We are a commune of inquiring, skeptical, politically centrist, capitalist, anglophile, traditionalist New England Yankee humans, humanoids, and animals with many interests beyond and above politics. Each of us has had a high-school education (or GED), but all had ADD so didn't pay attention very well, especially the dogs. Each one of us does "try my best to be just like I am," and none of us enjoys working for others, including for Maggie, from whom we receive neither a nickel nor a dime. Freedom from nags, cranks, government, do-gooders, control-freaks and idiots is all that we ask for.
Over the past six months or so, in our posts about physical fitness, we have always made a distinction between strength training and the other useful activities which build strength minimally or not at all but are more maintenance-oriented and endurance-oriented such as cardio intervals, calisthenics, heavy calisthenics, high-rep weights, isometrics, pliometrics, recreational sports, or mucking out the barn. In other words, activities which use your muscles - or "tone" your muscles, but do not build them.
The latter activities so not require any more protein than one's usual diet.
Strength training is ideally part of any fitness program, but most people don't do much of it because it hurts. I am not talking about "body-building" in the extreme sense, just strength-building. Strength-building entails moving heavy things in order to break down, damage, muscle tissue. Generally-speaking, if you can do more than 12 reps you are doing a warm-up or working on endurance, not so much muscle-building so it's time to raise the weight. The strength-building part occurs during several days afterwards, the recovery phase. As with bone fractures, your body's repair leaves it stronger than it was before you broke it down.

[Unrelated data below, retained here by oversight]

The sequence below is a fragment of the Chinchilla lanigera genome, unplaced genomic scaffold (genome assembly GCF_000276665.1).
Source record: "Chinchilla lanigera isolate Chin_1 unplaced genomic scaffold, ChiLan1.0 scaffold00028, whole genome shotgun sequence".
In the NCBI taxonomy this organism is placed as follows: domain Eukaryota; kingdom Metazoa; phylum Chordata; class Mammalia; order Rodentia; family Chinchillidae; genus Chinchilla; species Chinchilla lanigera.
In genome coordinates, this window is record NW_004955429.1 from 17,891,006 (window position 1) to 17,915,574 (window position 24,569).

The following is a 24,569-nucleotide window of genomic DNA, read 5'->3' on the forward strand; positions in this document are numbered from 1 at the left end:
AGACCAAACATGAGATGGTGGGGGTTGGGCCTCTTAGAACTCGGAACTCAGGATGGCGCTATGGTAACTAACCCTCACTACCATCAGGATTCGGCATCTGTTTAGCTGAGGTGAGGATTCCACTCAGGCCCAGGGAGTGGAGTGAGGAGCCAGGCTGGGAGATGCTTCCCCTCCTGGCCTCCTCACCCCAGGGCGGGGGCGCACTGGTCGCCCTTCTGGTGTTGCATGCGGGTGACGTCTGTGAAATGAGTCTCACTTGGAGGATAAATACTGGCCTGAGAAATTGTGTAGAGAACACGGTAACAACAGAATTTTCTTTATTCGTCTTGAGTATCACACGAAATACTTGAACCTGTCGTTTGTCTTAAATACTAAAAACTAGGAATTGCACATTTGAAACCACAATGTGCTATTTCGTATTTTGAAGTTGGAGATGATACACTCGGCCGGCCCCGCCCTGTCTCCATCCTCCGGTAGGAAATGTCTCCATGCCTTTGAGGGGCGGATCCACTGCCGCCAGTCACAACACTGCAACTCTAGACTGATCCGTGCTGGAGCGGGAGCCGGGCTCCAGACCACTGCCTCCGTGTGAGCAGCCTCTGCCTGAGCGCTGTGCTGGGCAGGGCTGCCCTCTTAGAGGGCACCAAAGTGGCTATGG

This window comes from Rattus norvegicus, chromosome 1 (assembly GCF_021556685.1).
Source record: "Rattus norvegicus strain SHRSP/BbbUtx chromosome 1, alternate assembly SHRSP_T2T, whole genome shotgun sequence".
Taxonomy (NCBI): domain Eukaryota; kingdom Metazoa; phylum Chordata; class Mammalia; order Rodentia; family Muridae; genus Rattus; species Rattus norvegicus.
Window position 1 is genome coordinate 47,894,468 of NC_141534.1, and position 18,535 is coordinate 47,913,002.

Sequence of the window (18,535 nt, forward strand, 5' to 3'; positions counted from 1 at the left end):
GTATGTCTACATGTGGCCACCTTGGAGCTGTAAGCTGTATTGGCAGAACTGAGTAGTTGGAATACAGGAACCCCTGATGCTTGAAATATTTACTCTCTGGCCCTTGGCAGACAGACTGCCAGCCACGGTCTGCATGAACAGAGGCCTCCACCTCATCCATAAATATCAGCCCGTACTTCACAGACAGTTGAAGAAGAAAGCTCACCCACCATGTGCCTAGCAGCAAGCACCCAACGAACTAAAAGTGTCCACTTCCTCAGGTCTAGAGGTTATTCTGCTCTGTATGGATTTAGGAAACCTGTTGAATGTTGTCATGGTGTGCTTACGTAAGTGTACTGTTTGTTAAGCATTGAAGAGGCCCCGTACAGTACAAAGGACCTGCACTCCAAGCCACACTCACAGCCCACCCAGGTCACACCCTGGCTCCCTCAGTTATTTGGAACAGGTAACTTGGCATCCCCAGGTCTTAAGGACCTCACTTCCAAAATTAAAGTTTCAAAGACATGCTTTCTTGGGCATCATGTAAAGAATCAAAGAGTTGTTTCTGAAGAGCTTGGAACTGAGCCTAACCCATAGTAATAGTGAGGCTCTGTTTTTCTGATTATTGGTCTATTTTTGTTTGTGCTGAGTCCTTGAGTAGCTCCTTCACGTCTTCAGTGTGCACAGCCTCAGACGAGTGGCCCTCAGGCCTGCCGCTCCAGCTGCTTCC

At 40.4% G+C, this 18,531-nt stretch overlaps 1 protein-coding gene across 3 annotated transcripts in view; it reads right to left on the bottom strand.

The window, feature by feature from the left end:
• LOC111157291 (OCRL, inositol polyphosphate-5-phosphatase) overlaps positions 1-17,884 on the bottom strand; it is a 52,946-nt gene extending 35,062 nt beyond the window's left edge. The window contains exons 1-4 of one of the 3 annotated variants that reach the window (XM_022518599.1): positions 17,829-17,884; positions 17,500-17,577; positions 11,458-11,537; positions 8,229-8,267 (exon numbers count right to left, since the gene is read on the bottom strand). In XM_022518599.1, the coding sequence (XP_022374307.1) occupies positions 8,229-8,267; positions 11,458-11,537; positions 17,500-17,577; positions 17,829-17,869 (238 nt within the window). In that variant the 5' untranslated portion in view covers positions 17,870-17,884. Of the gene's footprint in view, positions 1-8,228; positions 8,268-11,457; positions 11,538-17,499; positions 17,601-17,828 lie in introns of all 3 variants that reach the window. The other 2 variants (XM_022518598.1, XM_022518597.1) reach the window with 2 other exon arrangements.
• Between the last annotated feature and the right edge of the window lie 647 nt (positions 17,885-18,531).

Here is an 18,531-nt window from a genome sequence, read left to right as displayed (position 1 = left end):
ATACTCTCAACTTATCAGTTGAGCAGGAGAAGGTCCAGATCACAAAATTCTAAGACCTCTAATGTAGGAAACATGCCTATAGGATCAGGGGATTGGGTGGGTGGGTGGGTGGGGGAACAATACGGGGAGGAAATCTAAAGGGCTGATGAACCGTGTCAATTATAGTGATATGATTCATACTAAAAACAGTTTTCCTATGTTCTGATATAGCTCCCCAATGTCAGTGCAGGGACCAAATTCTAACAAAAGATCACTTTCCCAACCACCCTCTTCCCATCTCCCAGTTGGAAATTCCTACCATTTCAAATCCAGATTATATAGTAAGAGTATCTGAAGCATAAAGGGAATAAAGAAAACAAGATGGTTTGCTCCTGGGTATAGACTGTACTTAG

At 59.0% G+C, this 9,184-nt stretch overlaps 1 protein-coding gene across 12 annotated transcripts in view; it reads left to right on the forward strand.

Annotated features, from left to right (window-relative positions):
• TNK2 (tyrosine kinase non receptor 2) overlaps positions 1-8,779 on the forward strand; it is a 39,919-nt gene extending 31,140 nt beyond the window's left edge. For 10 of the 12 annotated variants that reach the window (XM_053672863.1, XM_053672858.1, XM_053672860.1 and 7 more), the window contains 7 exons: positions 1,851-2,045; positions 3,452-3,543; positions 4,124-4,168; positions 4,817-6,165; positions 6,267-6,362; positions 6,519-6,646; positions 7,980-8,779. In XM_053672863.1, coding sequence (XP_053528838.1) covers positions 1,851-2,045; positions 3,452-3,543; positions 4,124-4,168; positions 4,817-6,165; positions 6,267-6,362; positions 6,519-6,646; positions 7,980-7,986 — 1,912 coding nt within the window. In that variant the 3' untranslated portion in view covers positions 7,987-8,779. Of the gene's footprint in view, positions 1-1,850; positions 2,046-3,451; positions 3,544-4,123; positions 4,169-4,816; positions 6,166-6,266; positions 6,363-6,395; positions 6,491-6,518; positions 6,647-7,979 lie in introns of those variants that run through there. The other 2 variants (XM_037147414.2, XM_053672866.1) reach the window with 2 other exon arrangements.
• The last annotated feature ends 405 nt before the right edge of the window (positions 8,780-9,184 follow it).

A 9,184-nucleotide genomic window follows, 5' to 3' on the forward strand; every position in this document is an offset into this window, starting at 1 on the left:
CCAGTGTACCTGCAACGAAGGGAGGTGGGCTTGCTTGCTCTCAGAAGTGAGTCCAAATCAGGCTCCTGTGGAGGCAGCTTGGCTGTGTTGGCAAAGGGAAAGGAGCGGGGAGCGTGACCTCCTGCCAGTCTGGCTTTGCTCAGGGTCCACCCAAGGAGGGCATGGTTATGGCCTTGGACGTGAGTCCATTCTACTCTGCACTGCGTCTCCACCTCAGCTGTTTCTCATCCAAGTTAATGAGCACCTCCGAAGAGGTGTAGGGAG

Muscle repair and building requires more protein than the average diet, but probably not a whole lot more. There is a lot of wacky advice out there, but for those who move heavy weight two or three times/week, I think this article is reasonable: Are You Eating Enough Protein To Build Muscle?
The article claims that, for a male, a serious muscle-building program with heavy weight, 2-3 times/week, needs up to 1 gm protein/lb body weight daily. (On average, non-pregnant women have about half the dietary needs of men). It's all approximate, of course. And who knows how many grams of protein there are in my particular hamburger anyway? With a whey powder, you know what you're getting if you like that sort of thing.
(FYI, an average burger has around 20-30 gms, an egg 6 gms, a glass of whole milk about 8 gms. You can Google all food numbers. Whey powder is labeled by gms per scoop.)
Actually, people advising people to "inform themselves" shouldn't be referencing "authoritative" links that have a "shop" section where they can buy "t-shirts", "cookbook", "totes", etc., from the authority. Sort of kills the pretense of credibility........
I read posts every day assuming and arguing that most of us need more protein--often referring to "high quality" protein, whatever that is. Most of this kind of talk is hilariously untethered from evidence. It's not uncommon for people to argue that almost every kind of food calorie available is "empty calories" by some metric or another--carbs are bad, fat is bad, everything's bad. I wonder sometimes if they even know what a calorie is, or what food is for, or what "nutrients" are. Most of us get in trouble not because of what we eat, but because of how much we eat: way too much.
The linked article was certainly correct in noting that too much protein can put a strain on body systems like the kidney, and in noting that it's not really rocket science to ensure that your diet contains all nine essential amino acids, whether or not you choose to eat meat. Meat is an extremely tasty and convenient way to get complete protein. Combinations of various non-animal-based food generally require a bit more attention, but they're also usually cheaper, they taste great, they're full of useful fiber, and they'll certainly provide you with as much protein as you need. Kwashiorkor--protein deficiency--is nearly unheard of out of the context of extremely severe famine or unusually isolated populations heavily dependent on a single food, like cassava. Most famine victims don't need more protein, they just need more calories.